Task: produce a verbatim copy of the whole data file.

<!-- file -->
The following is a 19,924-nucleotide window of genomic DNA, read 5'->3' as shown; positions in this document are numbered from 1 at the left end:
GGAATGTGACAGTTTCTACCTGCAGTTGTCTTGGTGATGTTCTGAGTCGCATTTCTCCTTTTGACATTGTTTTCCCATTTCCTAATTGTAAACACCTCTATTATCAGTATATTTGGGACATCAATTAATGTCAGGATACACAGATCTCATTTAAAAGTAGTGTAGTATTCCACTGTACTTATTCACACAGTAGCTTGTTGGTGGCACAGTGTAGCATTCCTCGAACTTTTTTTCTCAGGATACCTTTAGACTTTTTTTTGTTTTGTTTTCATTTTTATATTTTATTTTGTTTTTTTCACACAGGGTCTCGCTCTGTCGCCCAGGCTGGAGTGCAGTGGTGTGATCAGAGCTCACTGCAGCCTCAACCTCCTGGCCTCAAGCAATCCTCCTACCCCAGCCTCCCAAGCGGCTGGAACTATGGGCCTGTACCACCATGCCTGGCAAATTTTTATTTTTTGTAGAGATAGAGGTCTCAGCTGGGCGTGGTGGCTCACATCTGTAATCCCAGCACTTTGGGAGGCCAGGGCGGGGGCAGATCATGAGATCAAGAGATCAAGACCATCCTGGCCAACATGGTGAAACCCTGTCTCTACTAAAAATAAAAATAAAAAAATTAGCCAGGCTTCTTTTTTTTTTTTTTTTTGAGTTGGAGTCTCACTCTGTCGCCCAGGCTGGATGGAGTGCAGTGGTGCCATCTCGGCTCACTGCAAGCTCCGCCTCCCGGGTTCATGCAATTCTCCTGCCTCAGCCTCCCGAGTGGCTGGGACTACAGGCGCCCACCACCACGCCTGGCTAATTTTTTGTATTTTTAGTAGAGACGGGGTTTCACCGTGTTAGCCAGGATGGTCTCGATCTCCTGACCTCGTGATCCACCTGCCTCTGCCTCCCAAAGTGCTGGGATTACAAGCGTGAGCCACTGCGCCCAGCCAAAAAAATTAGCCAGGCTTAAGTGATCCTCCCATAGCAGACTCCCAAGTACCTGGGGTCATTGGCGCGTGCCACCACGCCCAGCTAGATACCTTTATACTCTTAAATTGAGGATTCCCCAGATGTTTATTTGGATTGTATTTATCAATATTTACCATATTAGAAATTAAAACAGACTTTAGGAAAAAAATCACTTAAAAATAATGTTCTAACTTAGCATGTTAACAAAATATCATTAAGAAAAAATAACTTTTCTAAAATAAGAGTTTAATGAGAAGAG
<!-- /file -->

The following is a 19,924-nucleotide window of genomic DNA, read 5'->3' as shown; positions in this document are numbered from 1 at the left end:
GGAATGTGACAGTTTCTACCTGCAGTTGTCTTGGTGATGTTCTGAGTCGCATTTCTCCTTTTGACATTGTTTTCCCATTTCCTAATTGTAAACACCTCTATTATCAGTATATTTGGGACATCAATTAATGTCAGGATACACAGATCTCATTTAAAAGTAGTGTAGTATTCCACTGTACTTATTCACACAGTAGCTTGTTGGTGGCACAGTGTAGCATTCCTCGAACTTTTTTTCTCAGGATACCTTTAGACTTTTTTTTGTTTTGTTTTCATTTTTATATTTTATTTTGTTTTTTTCACACAGGGTCTCGCTCTGTCGCCCAGGCTGGAGTGCAGTGGTGTGATCAGAGCTCACTGCAGCCTCAACCTCCTGGCCTCAAGCAATCCTCCTACCCCAGCCTCCCAAGCGGCTGGAACTATGGGCCTGTACCACCATGCCTGGCAAATTTTTATTTTTTGTAGAGATAGAGGTCTCAGCTGGGCGTGGTGGCTCACATCTGTAATCCCAGCACTTTGGGAGGCCAGGGCGGGGGCAGATCATGAGATCAAGAGATCAAGACCATCCTGGCCAACATGGTGAAACCCTGTCTCTACTAAAAATAAAAATAAAAAAATTAGCCAGGCTTCTTTTTTTTTTTTTTTTTGAGTTGGAGTCTCACTCTGTCGCCCAGGCTGGATGGAGTGCAGTGGTGCCATCTCGGCTCACTGCAAGCTCCGCCTCCCGGGTTCATGCAATTCTCCTGCCTCAGCCTCCCGAGTGGCTGGGACTACAGGCGCCCACCACCACGCCTGGCTAATTTTTTGTATTTTTAGTAGAGACGGGGTTTCACCGTGTTAGCCAGGATGGTCTCGATCTCCTGACCTCGTGATCCACCTGCCTCTGCCTCCCAAAGTGCTGGGATTACAAGCGTGAGCCACTGCGCCCAGCCAAAAAAATTAGCCAGGCTTAAGTGATCCTCCCATAGCAGACTCCCAAGTACCTGGGGTCATTGGCGCGTGCCACCACGCCCAGCTAGATACCTTTATACTCTTAAATTGAGGATTCCCCAGATGTTTATTTGGATTGTATTTATCAATATTTACCATATTAGAAATTAAAACAGACTTTAGGAAAAAAATCACTTAAAAATAATGTTCTAACTTAGCATGTTAACAAAATATCATTAAGAAAAAATAACTTTTCTAAAATAAGAGTTTAATGAGAAGAG